How To Turn Your Idea Into A Successful Business

Do you secretly dream of becoming your own boss? Here’s some sage advice from some of the world’s most well-known inventors and entrepreneurs.
How To Turn Your Idea Into A Successful Business

We all saw her portrayed in the 2015 hit movie, Joy, starring Jennifer Lawrence. Joy Mangano, a divorced working mother of three, created a self-wringing mop, which eventually became a successful business. Now she has more than 100 patents and trademarks to her name and has developed more than $3 billion worth of unique products.

Do you secretly dream of becoming an inventor like Joy? Maybe you’ve had a plethora of creative ideas over the years, but you come up with the same excuses:

  • Where do I start?
  • Who would buy this anyway?
  • Hasn’t someone already thought of this?
  • What do I know about starting a business?
  • How can I afford to get this idea off the ground?

Don’t let your doubts and fears get in the way of launching a product or service that could eventually become a successful business. Here’s some sage advice from some of the world’s most well-known inventors and entrepreneurs:

Find a problem that you’d like solved

Great inventions usually start with a problem that you’d like solved. “I was tired of bending down, putting my hands in dirty water, wringing out a mop,” Mangano told ABC’s 20/20. “So I said, ‘There has got to be a better way.’” Many inventors suggest keeping a notebook of ideas. This approach is helpful whether you can immediately afford to proceed with your invention plan or not. Use your notebook to describe your thoughts and include sketches. Carry it with you so you can write down the problems and needs that you encounter daily. Even if you don’t have a solution, it will help document your ideas to spark future concepts.

Protect your idea

While it can be tricky to balance protecting your intellectual property while conducting market research, patent protection is essential. Inventor, entrepreneur and Shark Tank personality Lori Greiner advises against putting your unprotected idea online. “If you put it online, it can go around the world in a second, and someone will knock it off,” she says.

Believe in yourself

As you develop your business, there will be plenty of people who will undermine your efforts. Although it can be easy to feel vulnerable when you’re starting out, don’t let other people’s negativity compromise your drive. Look at Suzy Batiz, the CEO and founder of Poo-Pourri. In a recent Forbes interview, she revealed that “not one person thought my idea for Poo-Pourri was a good idea, and in fact, they all thought I was nuts—and here we are 13 years later and on the Forbes Richest Self-Made Women in America list!”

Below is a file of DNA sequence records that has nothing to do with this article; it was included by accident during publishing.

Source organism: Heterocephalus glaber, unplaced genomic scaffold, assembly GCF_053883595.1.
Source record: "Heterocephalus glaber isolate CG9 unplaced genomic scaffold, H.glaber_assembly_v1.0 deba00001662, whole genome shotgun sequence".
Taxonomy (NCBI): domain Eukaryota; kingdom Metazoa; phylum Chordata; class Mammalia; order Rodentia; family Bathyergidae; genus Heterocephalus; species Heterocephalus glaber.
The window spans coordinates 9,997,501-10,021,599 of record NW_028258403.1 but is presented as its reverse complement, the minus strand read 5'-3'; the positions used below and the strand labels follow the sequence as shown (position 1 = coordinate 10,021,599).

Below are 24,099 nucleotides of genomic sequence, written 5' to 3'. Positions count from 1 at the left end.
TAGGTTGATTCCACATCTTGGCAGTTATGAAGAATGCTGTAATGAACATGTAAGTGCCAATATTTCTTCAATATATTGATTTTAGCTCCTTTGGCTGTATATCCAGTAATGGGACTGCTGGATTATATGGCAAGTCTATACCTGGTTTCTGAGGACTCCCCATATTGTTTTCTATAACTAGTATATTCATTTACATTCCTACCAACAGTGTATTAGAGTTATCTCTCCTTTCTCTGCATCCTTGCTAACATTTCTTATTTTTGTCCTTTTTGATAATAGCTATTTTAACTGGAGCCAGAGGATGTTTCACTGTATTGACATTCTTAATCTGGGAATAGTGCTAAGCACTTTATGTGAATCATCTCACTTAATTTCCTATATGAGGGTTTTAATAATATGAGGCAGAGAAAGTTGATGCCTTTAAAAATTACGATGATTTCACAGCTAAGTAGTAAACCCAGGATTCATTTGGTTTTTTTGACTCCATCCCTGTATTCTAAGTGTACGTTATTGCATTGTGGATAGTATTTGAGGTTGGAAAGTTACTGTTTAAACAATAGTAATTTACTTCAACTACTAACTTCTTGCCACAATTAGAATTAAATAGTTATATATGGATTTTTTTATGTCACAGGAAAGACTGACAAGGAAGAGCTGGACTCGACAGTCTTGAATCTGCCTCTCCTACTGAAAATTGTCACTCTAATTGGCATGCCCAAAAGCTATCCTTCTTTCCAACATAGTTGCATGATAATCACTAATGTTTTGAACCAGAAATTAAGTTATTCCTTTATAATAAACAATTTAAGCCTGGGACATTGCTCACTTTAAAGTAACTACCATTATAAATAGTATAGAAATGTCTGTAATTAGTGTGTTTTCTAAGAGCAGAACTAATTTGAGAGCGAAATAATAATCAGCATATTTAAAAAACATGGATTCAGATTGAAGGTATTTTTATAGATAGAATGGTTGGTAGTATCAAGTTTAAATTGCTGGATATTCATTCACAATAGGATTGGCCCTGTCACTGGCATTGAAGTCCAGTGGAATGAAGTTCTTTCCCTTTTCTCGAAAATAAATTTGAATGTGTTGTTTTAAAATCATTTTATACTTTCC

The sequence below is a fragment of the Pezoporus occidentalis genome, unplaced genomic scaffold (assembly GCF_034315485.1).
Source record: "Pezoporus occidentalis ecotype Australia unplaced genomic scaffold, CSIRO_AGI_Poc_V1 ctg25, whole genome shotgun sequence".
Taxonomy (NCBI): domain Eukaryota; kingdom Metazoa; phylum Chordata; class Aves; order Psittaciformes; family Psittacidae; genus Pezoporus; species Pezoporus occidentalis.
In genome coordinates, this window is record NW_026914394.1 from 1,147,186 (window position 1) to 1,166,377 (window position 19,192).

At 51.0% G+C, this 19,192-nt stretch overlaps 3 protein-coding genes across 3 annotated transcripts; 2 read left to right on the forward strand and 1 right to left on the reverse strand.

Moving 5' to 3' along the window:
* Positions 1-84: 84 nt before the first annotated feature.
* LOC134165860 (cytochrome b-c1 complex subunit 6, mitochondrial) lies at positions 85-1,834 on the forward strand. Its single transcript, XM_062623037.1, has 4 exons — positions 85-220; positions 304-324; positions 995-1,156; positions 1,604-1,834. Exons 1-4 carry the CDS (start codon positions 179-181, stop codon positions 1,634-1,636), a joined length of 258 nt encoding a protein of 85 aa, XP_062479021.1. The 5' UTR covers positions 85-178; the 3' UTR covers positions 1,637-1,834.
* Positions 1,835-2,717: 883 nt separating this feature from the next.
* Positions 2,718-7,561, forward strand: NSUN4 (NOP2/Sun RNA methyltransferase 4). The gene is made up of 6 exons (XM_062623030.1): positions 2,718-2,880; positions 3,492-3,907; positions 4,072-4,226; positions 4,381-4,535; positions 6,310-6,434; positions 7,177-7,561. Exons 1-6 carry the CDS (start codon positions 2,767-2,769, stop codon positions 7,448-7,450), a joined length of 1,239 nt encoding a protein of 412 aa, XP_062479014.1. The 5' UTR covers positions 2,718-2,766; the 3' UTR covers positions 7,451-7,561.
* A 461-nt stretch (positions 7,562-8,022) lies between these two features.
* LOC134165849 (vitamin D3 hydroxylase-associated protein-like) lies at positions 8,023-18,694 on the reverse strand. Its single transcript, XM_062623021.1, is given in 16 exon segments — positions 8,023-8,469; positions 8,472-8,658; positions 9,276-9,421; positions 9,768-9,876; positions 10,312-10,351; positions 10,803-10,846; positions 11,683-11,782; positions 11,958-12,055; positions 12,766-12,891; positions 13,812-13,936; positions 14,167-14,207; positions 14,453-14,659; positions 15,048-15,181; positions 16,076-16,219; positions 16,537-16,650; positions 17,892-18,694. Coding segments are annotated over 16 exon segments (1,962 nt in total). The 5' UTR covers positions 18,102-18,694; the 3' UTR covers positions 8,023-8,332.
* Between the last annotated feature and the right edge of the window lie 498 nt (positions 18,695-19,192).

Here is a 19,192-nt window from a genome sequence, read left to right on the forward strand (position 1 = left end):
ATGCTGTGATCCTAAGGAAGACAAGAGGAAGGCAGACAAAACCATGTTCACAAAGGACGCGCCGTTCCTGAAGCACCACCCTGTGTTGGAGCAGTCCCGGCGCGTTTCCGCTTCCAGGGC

Test your ideas

Lindsay Cook, CEO and founder of the digital fitness app FitOn, suggests doing your own research. “Honestly, just try to test out your ideas before you go full steam. When I started this company, I began testing out ideas in a scrappy way with other women. I would do focus groups. I would try to get people in a room and ask them questions about what I was building and what their needs were in the health and fitness space—basically, any questions I could think of that would help lead us in the right direction to build a great product.”

Look for mentors

Kendra Scott, CEO, designer and philanthropist, recommends working with mentors, “The most important thing that I did to help me through my journey was always having really good mentors,” she says. “I wake up every day, and I’m running a company bigger than it was the night before. I still have amazing mentors who have run businesses bigger than mine, who I pick up the phone with and say, ‘Hey, this is happening. What are your thoughts? What do you think I should do here?’”

Be persistent

Persistence is the key to establishing a successful business. Daina Trout, founder of the number three kombucha brand, Health-Ade, shares, “Even in the farmers market days, I remember one brand in particular that started right around the same time as us. They had a great product, great brand and great packaging—the whole thing felt really spot on. Then by the end of the farmers market, they quit, and we quit our full-time jobs to grow Health-Ade. I don’t think it had to do with having the right product, I think it was that they gave up and we didn’t, we kept going. We kept pushing. We kept getting better. We kept forcing ourselves to evolve. I think that’s the key to success—it’s that hustle, that grit to get better and that relentless drive and tenacity.”

Don’t be afraid to fail

The last thing you want is to come up with an idea and, a few months later, see someone else bring it to market. If you feel like you have a great invention, don’t wait. Lori Greiner encourages aspiring entrepreneurs to gain wisdom from tough times. “You learn the most from what you consider failures or difficulties,” Greiner shares. “I look at them as the greatest and most valuable lessons. There are no failures in life, just great lessons.”

Ultimately, listen to your intuition. If deep inside you know that your idea could become a successful business, don’t be afraid to take a risk. It’s better to try and fail than fail to try.

Are you feeling stuck and unfulfilled in your career?  Download my free guide: 5 Signs It’s Time to Make a Bold Career Change!

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